Jobs axed as owners shut century-old creamery in Banbridge

Lakeland Dairies is shutting its operation in Banbridge next June and selling off the Rathfriland Road site
Lakeland Dairies is shutting its operation in Banbridge next June and selling off the Rathfriland Road site Lakeland Dairies is shutting its operation in Banbridge next June and selling off the Rathfriland Road site

THE creamery in Banbridge, which has been a major employer in the town for nearly a century, will be permanently closed from next June as part of "operational changes" by its owner Lakeland Dairies.

It follows a months-long assessment by the cross-border dairy processing co-operative on how best to create further processing efficiencies in the long-term interests and sustainability of its 3,200 farm families, who produce 2 billion litres of milk a year.

And the Lakeland board has just approved a plan which will impact on a number of its sites in Ireland and lead to nearly 80 job losses.

Its Banbridge operation, which has acted as a butter churning and packing and powder storage site (no milk has been directly processed there for many years), will close in June.

A process to sell the Rathfriland Road site - which Lakeland acquired from Fane Valley in 2016 - will commence shortly.

Liquid milk production will transfer from Monaghan, which will shut, to Killeshandra while all other bulk milk handling activities will transfer to other Lakeland sites.

It is envisaged that, following the ending of production in early 2025, a process to sell the Monaghan site will also take place.

Lakeland said: “Regrettably redundancies will be necessary to realise this strategy as operations will be ceased on the three sites.

“Exact details and numbers will be confirmed in due course, but it is anticipated that 78 jobs will be impacted by the announcement. There will also be redeployment opportunities for some staff into vacant positions in the business.”

Lakeland Dairies has commenced an engagement and consultation process with staff and their unions directly. It adds that the remaining 1,300 Lakeland staff will not be directly impacted by its latest announcement.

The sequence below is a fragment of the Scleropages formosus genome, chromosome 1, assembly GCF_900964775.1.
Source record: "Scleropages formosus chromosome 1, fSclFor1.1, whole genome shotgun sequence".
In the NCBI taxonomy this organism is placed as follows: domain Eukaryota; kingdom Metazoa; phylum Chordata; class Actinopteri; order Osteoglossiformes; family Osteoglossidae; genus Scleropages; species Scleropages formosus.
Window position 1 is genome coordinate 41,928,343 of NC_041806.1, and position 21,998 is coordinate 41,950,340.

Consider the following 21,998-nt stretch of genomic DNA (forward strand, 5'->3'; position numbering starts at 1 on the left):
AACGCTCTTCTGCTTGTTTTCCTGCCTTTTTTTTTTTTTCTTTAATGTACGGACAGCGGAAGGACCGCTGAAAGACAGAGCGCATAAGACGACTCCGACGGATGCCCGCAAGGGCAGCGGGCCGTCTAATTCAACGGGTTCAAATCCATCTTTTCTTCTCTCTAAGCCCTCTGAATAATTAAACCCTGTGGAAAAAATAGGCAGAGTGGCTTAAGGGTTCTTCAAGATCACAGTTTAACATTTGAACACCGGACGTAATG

Group chief executive Colin Kelly said: “As a co-operative with a heritage spanning nearly 130 years, we continually assess how we can take long-term strategic decisions that will benefit the society for this and subsequent generations.

“The industry has come through a period of significant volume growth following the removal of milk quotas in 2015. We have invested over €350m to support the ambition of our farm families to produce this additional milk and meet the latent demand at farm level for expansion.

“The next decade will be less about large volume growth and more about value-added growth and adding capability throughout the business. This will be done to drive the best possible returns for our farmers and to continue to offer our loyal customers the highest-quality products while supporting our people and our communities.

“We do appreciate that this announcement creates uncertainty for our colleagues and their families. We will work closely with them and support them throughout this process in which they will continue to be treated fairly and with respect.

“While this is a difficult decision, it is a crucial one to ensure that Lakeland Dairies is future-proofed and well-positioned to meet the challenges as well as the opportunities of the future.”